OK, just to introduce the pieced together table, the total global steel production has risen 75 percent in the period from 2000 to 2011. Of that increase, China accounted for 86.5 percent. Strip Chinese steel production out of the equation and you see only 10 percent growth. Exclude the whole Asian continent and growth over that 12 year period would have been a mere 3 percent. Three whole percent. This is the whole point that I am trying to make. The new customer on the block and the other growing ones in Asia, South Korea and to a larger extent India have fuelled the increase in the underlying commodity prices. Iron ore and metallurgical coal prices have not increased because the Australian, Brazilian and South African governments suddenly "got so clever". No. It has nothing to do with you, the rising prices. The rising demand was fuelled and is fuelled by the Chinese decision to industrialize heavily. In fact, as far as I can tell from those longer dated tables, out steel production is lower. That now has something to do with us.

And you can see the amazing figure of how much China accounts of annual steel production. It is fair to say that the Chinese have changed the fundamentals for global iron ore and metallurgical coal trade. Nobody else has changed the industry as much as the Chinese have over the last decade plus. So, with the companies paying much higher taxes across the globe as a result of bigger investments (and risks) that private companies and their shareholders took on. And now the state wants to tax those companies higher, everywhere. Leeches. If we can go back to that quote from yesterday. Capitalism has lifted humanity out of the dirt and is greatest value creator in history of the world:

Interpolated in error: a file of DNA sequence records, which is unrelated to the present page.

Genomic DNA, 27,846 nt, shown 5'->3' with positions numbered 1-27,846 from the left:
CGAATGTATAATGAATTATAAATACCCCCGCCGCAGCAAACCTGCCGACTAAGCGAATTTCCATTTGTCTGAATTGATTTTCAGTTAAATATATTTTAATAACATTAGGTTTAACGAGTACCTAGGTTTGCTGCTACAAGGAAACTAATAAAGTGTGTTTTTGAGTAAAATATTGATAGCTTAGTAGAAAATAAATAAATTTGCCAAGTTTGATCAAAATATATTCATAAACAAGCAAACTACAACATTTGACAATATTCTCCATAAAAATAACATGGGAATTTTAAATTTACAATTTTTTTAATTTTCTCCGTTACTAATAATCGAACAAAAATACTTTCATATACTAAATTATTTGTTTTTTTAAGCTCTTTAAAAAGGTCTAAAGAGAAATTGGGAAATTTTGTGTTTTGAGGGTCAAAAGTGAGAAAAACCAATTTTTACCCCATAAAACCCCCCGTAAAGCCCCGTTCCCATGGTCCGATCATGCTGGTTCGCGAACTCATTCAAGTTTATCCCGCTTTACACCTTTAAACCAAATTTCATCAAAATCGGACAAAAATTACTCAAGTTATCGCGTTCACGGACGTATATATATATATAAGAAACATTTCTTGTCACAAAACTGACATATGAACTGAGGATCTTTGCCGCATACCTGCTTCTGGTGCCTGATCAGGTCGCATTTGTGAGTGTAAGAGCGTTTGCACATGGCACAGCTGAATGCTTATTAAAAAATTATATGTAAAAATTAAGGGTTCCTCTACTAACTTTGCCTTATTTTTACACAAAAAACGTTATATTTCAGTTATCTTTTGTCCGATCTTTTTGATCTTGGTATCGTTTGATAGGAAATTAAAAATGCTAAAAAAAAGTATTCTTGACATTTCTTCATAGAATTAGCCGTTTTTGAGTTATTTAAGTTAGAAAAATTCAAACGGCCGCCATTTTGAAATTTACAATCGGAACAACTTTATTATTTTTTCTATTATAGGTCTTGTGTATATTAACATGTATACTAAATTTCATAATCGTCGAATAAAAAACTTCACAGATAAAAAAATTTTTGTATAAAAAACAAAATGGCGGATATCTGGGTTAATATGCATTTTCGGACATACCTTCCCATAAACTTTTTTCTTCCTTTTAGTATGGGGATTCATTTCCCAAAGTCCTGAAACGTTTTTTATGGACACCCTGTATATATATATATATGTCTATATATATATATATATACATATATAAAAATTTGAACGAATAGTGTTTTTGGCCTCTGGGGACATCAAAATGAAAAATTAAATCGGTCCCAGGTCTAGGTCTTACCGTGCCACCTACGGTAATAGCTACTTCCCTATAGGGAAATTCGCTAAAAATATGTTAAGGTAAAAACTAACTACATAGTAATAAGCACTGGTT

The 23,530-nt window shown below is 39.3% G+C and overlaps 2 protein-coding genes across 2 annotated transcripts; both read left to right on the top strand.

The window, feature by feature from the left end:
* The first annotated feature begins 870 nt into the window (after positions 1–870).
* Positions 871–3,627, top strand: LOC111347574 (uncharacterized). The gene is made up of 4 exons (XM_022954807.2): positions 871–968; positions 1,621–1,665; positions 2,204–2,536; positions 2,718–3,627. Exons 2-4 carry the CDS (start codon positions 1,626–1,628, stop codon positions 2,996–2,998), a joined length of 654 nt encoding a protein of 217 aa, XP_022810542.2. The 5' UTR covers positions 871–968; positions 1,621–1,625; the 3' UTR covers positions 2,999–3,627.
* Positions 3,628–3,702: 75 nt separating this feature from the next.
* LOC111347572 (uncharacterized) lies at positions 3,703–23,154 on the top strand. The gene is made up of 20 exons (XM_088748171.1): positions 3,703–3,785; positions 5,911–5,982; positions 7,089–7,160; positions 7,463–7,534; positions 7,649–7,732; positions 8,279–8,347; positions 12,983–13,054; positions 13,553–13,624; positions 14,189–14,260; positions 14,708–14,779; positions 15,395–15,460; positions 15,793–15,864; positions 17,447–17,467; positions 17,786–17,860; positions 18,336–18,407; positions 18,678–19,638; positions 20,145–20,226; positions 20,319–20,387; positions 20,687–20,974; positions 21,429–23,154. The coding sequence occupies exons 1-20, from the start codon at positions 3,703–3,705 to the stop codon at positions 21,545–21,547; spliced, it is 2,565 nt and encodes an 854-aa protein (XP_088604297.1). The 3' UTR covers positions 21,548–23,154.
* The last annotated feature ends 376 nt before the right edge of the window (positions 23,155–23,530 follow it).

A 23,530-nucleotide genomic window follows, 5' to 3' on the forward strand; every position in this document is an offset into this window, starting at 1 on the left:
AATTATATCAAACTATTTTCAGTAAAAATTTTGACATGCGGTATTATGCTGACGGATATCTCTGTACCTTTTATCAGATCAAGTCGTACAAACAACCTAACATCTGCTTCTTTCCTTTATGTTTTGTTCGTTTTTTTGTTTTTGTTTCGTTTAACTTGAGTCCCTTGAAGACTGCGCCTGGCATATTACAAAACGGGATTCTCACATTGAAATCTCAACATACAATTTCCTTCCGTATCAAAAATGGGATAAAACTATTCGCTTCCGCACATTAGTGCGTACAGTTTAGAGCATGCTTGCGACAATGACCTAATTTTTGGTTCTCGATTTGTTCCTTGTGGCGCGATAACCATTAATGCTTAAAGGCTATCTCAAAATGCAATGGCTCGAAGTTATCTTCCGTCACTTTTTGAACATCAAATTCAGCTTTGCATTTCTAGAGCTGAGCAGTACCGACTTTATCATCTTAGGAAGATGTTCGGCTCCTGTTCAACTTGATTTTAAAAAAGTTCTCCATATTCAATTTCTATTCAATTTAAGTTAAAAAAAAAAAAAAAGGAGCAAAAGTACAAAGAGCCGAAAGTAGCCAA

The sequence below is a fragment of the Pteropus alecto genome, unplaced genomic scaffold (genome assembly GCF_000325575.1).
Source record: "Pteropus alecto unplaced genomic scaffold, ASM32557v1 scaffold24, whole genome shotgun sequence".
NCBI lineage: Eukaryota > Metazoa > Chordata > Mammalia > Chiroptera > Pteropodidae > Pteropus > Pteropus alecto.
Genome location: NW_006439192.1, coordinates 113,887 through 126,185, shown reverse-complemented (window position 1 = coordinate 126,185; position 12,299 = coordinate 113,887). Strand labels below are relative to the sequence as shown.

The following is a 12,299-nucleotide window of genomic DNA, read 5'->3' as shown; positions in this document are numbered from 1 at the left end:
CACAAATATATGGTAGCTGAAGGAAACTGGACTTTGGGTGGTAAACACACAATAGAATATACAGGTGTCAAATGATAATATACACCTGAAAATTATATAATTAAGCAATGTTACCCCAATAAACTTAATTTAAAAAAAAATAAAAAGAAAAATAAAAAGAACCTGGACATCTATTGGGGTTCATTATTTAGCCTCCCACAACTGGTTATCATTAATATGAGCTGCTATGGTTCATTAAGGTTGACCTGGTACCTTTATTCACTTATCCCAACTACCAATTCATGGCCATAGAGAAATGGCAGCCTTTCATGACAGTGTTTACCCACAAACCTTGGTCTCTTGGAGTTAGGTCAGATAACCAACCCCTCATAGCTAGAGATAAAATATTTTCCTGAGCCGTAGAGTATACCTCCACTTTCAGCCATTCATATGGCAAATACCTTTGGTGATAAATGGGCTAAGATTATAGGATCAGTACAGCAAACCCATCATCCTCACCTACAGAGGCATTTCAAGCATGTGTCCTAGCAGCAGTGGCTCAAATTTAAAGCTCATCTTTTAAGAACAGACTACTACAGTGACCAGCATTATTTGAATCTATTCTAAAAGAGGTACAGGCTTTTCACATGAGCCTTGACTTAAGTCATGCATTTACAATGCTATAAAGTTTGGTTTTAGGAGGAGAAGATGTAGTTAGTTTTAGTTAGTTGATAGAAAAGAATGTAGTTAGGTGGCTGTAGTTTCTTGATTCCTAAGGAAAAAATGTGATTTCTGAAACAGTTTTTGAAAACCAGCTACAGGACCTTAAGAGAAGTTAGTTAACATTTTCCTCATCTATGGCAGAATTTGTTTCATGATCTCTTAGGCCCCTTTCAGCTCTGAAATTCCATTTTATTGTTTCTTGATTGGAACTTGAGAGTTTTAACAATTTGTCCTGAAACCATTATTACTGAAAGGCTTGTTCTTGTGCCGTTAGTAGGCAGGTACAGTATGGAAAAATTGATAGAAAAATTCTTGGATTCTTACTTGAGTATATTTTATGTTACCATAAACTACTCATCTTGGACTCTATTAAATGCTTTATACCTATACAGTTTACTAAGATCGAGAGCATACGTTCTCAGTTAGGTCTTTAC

"In statistics we discovered when we were researching the book, about 200 years ago when capitalism was created, 85% of the people alive lived on $1 a day. Today, that number is 16%. Still too high, but capitalism is wiping out poverty across the world. 200 years ago illiteracy rates were 90%. Today, they are down to about 14%. 200 years ago the average lifespan was 30. Today it is 68 across the world, 78 in the States, and almost 82 in Japan. This is due to business. This is due to capitalism. And it doesn't get credit for it."

That lays out all the reasons why I am opposed to higher taxes on specific industries that are perceived to have done well. The whole golden goose theory, lets milk it, because we can. And I am convinced that the intentions of the company Imperial Crown Trading 289 with regards to the prospecting rights (on a mine already in production, but that is a separate story) would not have existed in the first place if it were not for an iron ore price that had been catapulted higher due to increasing demand. It should be governments job to encourage the companies to mine as much as the commodities in the ground as they can, because the customer is not going to be there forever at this pace.